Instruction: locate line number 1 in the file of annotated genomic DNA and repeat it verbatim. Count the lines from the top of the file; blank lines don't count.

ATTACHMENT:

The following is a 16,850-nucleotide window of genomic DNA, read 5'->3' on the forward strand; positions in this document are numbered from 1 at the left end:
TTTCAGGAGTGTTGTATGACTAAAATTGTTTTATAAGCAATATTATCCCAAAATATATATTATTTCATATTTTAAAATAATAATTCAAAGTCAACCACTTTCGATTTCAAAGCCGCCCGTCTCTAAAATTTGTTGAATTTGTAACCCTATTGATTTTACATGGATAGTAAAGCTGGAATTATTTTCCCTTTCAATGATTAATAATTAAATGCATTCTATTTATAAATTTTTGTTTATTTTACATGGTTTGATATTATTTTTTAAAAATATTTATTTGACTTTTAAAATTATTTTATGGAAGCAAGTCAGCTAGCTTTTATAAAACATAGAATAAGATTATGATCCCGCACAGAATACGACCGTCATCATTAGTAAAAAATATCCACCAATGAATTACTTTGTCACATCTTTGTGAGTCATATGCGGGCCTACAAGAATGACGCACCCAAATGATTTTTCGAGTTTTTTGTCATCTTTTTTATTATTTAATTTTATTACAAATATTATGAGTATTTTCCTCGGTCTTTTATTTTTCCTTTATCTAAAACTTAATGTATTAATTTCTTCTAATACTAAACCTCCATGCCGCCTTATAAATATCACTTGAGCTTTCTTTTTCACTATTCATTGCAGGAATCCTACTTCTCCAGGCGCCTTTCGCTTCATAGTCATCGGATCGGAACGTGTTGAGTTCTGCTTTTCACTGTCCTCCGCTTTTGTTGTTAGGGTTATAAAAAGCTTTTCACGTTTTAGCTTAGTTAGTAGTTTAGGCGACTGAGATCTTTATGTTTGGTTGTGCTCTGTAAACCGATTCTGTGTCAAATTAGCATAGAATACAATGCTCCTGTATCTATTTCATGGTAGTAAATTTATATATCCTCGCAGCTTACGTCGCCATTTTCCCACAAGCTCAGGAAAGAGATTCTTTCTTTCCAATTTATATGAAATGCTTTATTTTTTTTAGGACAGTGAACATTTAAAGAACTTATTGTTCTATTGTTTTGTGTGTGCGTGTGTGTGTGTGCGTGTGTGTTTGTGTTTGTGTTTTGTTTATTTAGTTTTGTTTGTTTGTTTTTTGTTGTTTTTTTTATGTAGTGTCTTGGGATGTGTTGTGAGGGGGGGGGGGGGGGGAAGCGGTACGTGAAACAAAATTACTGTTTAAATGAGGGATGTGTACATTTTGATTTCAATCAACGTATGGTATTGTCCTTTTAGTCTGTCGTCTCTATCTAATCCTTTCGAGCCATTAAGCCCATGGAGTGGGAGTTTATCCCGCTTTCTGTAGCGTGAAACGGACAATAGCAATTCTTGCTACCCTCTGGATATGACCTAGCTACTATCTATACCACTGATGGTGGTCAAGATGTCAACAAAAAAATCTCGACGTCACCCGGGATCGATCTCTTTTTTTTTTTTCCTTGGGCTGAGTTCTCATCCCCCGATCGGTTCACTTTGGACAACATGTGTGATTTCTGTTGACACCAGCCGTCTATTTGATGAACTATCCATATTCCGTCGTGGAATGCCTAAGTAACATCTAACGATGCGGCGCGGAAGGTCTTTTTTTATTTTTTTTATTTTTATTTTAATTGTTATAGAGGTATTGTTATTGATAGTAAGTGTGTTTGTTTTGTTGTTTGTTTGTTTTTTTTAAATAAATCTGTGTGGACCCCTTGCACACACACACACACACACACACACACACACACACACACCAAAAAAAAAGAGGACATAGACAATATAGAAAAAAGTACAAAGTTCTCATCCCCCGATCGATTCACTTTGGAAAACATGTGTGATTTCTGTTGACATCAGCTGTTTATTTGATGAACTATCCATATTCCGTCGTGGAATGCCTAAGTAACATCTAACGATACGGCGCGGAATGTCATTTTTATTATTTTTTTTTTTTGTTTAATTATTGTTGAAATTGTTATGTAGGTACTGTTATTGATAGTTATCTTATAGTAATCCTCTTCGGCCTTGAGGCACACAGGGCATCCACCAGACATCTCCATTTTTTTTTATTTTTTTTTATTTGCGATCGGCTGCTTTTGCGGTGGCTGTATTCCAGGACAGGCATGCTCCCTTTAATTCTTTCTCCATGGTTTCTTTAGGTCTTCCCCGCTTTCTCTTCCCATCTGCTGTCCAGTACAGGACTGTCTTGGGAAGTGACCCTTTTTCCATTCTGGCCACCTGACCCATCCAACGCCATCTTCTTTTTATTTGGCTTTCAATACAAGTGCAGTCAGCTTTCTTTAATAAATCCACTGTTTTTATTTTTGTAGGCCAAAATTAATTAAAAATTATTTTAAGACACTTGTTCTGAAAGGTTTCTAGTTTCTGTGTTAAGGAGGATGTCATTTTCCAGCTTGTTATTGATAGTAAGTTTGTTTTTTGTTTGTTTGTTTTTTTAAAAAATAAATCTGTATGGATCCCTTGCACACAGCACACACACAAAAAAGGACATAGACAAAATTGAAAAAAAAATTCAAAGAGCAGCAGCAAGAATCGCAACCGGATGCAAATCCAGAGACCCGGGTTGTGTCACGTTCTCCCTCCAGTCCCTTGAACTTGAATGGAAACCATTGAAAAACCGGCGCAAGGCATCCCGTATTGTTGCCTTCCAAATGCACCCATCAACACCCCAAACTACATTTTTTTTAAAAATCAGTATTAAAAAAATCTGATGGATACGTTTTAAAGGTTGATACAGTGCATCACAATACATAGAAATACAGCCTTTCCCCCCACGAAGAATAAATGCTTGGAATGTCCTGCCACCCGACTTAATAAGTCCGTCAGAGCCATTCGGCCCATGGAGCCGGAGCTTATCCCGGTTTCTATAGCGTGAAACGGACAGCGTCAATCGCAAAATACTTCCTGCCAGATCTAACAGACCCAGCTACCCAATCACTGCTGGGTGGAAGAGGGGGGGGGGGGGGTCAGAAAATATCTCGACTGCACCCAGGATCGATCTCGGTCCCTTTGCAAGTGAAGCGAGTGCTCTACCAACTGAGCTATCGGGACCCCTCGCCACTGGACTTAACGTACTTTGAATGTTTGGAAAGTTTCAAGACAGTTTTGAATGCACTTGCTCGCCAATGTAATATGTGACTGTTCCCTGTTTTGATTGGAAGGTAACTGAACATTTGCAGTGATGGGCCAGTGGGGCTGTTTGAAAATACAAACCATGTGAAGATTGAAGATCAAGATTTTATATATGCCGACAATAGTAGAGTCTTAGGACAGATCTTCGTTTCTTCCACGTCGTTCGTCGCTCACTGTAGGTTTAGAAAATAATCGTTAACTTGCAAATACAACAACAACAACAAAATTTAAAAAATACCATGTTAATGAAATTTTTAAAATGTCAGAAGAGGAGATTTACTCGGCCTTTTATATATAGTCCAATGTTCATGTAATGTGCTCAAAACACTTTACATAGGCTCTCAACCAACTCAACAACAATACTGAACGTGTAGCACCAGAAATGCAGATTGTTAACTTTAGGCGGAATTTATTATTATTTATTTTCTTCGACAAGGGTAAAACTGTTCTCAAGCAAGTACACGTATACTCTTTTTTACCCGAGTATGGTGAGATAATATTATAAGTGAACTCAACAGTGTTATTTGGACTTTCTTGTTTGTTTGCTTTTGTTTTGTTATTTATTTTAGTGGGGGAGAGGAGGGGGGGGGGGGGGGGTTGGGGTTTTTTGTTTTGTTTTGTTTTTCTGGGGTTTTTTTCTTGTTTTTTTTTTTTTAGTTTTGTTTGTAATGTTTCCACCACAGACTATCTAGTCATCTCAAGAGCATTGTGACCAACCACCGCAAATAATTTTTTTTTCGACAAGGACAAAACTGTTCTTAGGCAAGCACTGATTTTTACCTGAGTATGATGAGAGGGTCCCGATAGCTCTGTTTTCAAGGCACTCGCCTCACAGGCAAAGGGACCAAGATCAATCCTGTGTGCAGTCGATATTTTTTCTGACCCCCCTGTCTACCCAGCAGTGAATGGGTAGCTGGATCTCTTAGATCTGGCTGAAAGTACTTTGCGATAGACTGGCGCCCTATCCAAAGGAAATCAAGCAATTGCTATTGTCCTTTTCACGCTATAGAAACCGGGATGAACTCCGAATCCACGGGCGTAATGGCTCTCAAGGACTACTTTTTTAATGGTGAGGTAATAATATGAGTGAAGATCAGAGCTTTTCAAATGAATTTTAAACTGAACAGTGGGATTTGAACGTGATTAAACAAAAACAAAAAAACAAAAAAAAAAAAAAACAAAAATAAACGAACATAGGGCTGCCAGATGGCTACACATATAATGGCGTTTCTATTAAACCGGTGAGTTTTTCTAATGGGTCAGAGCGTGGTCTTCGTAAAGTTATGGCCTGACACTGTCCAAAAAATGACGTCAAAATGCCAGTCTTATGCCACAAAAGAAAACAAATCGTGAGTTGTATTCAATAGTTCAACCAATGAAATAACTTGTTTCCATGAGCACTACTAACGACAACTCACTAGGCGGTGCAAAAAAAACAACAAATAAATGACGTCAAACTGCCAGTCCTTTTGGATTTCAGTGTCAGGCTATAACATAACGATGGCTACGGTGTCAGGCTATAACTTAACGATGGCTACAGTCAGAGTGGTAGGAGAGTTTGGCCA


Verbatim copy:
The following is a 16,850-nucleotide window of genomic DNA, read 5'->3' on the forward strand; positions in this document are numbered from 1 at the left end: